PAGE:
DARPA wants you to forget about passwords when you sit down in front of a computer. Instead, just be yourself. At least that's what the defense agency is hoping to achieve through its Active Authorization program. Instead of memorizing lengthy, complex passwords, DARPA is trying to create an authentication system that uses a unique usage "fingerprint" and constantly monitors how you interact with a device. The system would track characteristics such as the length of key presses, patterns in mouse usage, and the style and language used in emails. By constantly monitoring these data points, a user would stay logged in simply by using the computer. If they got up to leave and someone else tried to use the it, the software would identify them as a different person and lock them out or modify their access.

If this sounds impossible, there's already some promising research to show it can be done. Dr. Charles Tappert at Pace University has collected the data patterns of keystrokes from hundreds of test subjects, and claims his system can correctly identify users an average of 99.3 percent of the time. However, his system currently requires a large sample from each user to work, but DARPA wants a system that would immediately authenticate, as well as detect a change in user. So while the research shows it can be done, the tech isn't yet up to snuff. A company called Scout had also previously looked into using the typing cadence of passwords as a unique identifier for users. It had estimated that 2 out of every 40,000 people shared the same typing patterns. However, DARPA wants to use multiple metrics that will hopefully result in a unique profile that is accurate enough to act like a fingerprint.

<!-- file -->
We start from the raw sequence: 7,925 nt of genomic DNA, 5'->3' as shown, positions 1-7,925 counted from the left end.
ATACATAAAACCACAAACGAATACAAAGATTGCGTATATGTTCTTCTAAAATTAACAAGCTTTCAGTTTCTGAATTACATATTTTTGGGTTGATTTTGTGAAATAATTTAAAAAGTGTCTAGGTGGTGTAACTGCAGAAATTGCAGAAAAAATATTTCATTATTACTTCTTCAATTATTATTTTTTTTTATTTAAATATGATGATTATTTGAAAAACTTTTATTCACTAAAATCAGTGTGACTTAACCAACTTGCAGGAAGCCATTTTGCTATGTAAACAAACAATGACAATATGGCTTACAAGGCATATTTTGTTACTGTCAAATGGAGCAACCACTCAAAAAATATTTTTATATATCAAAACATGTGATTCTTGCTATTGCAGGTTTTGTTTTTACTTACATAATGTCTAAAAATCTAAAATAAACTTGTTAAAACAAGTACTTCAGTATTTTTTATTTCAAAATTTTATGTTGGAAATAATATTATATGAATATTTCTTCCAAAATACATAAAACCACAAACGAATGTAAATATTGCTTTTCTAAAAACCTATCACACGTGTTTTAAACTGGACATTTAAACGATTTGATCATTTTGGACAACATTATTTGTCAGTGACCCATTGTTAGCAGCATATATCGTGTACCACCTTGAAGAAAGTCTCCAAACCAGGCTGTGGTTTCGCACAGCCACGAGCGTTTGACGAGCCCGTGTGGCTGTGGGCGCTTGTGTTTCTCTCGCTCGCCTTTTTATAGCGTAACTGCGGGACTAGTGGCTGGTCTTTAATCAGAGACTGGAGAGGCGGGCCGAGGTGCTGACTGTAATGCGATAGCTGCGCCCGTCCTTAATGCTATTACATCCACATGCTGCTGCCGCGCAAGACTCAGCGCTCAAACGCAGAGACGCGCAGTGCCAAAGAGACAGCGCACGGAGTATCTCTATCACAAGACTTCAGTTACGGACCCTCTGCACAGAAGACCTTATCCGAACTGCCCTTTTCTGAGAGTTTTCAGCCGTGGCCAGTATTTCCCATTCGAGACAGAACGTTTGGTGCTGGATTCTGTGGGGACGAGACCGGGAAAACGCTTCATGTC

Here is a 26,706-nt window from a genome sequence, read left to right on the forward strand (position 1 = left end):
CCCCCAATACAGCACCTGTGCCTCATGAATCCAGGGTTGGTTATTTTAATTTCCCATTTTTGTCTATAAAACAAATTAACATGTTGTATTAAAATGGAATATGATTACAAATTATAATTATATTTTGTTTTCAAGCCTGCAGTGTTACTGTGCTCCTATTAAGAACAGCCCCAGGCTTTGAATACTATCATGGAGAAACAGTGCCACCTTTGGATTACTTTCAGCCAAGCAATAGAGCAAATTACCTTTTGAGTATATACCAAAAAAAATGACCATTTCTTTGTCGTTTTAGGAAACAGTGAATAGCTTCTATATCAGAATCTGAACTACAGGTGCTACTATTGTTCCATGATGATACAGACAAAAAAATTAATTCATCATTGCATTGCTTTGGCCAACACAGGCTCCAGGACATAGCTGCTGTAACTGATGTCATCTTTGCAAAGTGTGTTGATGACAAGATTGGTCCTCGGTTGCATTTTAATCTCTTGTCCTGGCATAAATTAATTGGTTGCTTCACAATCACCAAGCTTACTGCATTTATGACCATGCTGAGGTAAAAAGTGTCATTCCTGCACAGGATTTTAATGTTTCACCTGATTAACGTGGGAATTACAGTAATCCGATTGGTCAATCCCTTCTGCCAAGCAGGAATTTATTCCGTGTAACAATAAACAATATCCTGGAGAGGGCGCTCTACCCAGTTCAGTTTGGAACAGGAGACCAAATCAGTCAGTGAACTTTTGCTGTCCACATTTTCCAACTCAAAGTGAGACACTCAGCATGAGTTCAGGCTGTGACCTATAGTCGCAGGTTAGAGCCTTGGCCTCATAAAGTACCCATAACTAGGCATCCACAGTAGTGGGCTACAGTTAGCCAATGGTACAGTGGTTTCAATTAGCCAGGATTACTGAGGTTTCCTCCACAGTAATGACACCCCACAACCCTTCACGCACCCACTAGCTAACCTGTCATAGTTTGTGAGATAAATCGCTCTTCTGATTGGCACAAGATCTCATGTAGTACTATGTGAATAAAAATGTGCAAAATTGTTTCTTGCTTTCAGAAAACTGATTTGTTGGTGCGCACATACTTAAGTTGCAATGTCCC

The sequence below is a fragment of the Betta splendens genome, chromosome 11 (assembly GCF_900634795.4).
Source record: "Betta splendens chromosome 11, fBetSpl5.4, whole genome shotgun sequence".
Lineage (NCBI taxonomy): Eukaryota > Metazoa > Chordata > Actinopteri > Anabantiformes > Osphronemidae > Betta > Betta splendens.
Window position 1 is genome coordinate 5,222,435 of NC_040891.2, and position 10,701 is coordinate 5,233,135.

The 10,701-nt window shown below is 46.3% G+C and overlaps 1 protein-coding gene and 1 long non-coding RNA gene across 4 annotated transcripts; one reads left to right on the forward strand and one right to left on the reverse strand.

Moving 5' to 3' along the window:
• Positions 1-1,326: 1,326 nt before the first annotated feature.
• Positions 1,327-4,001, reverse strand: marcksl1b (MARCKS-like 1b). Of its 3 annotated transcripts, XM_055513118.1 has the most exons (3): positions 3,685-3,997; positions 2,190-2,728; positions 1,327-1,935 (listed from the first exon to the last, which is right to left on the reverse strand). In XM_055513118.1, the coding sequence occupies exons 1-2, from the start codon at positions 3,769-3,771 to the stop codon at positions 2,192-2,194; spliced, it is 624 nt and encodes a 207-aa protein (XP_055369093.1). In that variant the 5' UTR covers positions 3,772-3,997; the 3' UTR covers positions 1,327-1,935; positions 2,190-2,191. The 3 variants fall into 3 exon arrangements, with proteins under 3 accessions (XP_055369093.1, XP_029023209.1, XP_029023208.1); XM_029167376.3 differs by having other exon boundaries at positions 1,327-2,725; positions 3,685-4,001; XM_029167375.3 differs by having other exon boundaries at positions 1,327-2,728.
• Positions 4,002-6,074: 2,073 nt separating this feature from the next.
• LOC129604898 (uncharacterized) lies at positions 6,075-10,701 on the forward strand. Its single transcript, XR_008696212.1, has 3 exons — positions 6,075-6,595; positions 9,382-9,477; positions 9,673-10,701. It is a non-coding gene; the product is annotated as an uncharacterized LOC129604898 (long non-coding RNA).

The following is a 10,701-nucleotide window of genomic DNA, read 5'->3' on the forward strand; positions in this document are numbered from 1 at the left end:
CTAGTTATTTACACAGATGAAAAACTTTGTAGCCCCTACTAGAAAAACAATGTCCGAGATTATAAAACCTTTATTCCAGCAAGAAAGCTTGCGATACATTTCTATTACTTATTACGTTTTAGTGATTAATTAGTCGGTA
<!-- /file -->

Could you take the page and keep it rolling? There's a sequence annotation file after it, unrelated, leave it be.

DARPA is currently researching how many different metrics it can collect for a user without using an special hardware, and there's no timeframe for when a working system will be up and running. While we can see how "active authentication" would work for someone already working at a terminal, we're not sure how this method would apply to an initial log in, when a user hasn't yet started using the computer. Perhaps the answer is related to the next stage of research, when it plans to integrate the various biometric data points into a new authentication platform that would work on a typical computer within DARPA. You can watch DARPA's Program Manager Richard Guidorizzi give an overview of Active Authorization below.